color key — blue: mental health; green: relationship to self. contrast of light and dark correlates with bright and somber tones of voice.

Be Honest With Yourself

Be Honest With Yourself

Be Honest With Yourself

Be Honest With Yourself

I never saw myself as a mother growing up. My motherly instincts kicked in when my first niece was born; it was the first time I felt I loved someone more than myself. But being an auntie is easy. I was 32 years old, but I still didn’t see myself being someone’s mum. 

I always thought wanting to be a mum was an urge or desire that women had at some point in their lives. I was waiting for mine to come after getting married, but it never did. 

I wanted to have kids, but it was never a dream. It was just something I thought I was expected to do, imprinted in my brain either by society, my catholic education, or my traditional family — I don’t really know.

When I found out I was pregnant two years after tying the knot, I was surprised to say the least. And scared. Scared of what was to come, knowing in my heart that I was not ready, and at 35 — I wasn’t ever going to be. 

Instead of something romantic and sweet, making the decision of having a baby was more of a rational thing. I thought it was the next step. What was expected of me. What needed to be done.

Being pregnant felt more like being perpetually ill. It felt like a sickness; it was not enjoyable at all and I was miserable the whole time. Every month, there was something different that was wrong and I thought it was never going to end. From morning sickness (that hits you every damn hour of the day) to hemorroides, to UTIs, to heartburn. I could barely sleep. But the worst was still to come.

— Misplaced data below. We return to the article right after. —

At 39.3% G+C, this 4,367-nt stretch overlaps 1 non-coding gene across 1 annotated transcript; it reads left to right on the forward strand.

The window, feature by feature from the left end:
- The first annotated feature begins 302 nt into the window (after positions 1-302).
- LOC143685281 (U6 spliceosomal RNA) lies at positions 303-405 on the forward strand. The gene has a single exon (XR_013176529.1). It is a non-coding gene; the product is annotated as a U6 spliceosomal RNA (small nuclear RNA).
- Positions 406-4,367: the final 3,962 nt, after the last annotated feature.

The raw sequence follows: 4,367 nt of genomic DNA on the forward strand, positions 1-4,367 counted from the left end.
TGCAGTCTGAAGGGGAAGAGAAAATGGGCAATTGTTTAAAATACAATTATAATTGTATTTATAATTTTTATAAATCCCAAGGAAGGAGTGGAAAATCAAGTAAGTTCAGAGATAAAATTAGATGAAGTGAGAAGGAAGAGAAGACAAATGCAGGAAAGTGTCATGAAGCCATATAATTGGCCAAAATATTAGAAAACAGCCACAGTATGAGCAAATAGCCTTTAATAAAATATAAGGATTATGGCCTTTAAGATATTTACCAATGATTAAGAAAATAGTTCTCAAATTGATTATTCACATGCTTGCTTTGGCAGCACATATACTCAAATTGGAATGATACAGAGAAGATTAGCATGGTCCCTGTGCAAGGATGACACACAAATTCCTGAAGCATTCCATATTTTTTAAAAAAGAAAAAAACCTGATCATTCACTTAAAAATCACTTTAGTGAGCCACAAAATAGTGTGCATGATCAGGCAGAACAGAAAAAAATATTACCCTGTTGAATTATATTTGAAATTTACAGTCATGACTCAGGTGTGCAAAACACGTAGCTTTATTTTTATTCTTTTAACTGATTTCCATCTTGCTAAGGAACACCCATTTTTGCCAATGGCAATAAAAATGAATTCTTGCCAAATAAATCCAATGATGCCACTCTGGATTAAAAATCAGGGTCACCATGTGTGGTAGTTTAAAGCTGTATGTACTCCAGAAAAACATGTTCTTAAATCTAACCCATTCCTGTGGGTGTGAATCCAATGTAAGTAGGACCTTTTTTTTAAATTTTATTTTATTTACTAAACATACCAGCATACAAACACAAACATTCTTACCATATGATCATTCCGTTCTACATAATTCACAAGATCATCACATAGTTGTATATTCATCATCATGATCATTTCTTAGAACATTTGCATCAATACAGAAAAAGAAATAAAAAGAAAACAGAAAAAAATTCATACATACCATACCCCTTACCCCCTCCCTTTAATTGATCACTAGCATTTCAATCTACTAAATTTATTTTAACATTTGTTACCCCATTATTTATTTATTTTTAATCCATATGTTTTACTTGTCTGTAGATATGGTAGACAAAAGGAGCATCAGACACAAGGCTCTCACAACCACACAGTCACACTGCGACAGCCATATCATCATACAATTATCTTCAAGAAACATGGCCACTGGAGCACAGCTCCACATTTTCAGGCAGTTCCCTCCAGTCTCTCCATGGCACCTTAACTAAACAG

Nobody really tells you how childbirth really feels. Every contraction feels like 10 men are kicking you on your stomach. Then when they get harder and you start pushing uncontrollably, it feels like you are about to push out a watermelon. And when you finally have the baby, it actually feels like you pushed out a watermelon. If you’re lucky, your vagina will be intact when it is all said and done, but for most of us that is not the case. My vagina was completely destroyed. I tore in multiple places even after having the episiotomy (a cut they make to prevent tearing, go figure). So, healing was extremely painful; peeing was excruciating and pooing...well, it felt like childbirth all over again.  

When you think it is all finally over, you have to wake up every two or three hours for months to feed the baby. 

You will never sleep all night again. 

If I could go back in time and talk to my younger self, I would definitely say: “You don’t really want kids, face it. Be honest with your partner, but most importantly with yourself.” Because right now, I regret being a mother. 

Don’t get me wrong, I love my child and I would die for them. But if I could change the past, I would change this. I hate being in this position. I hate motherhood.

© Midnight Woman 2021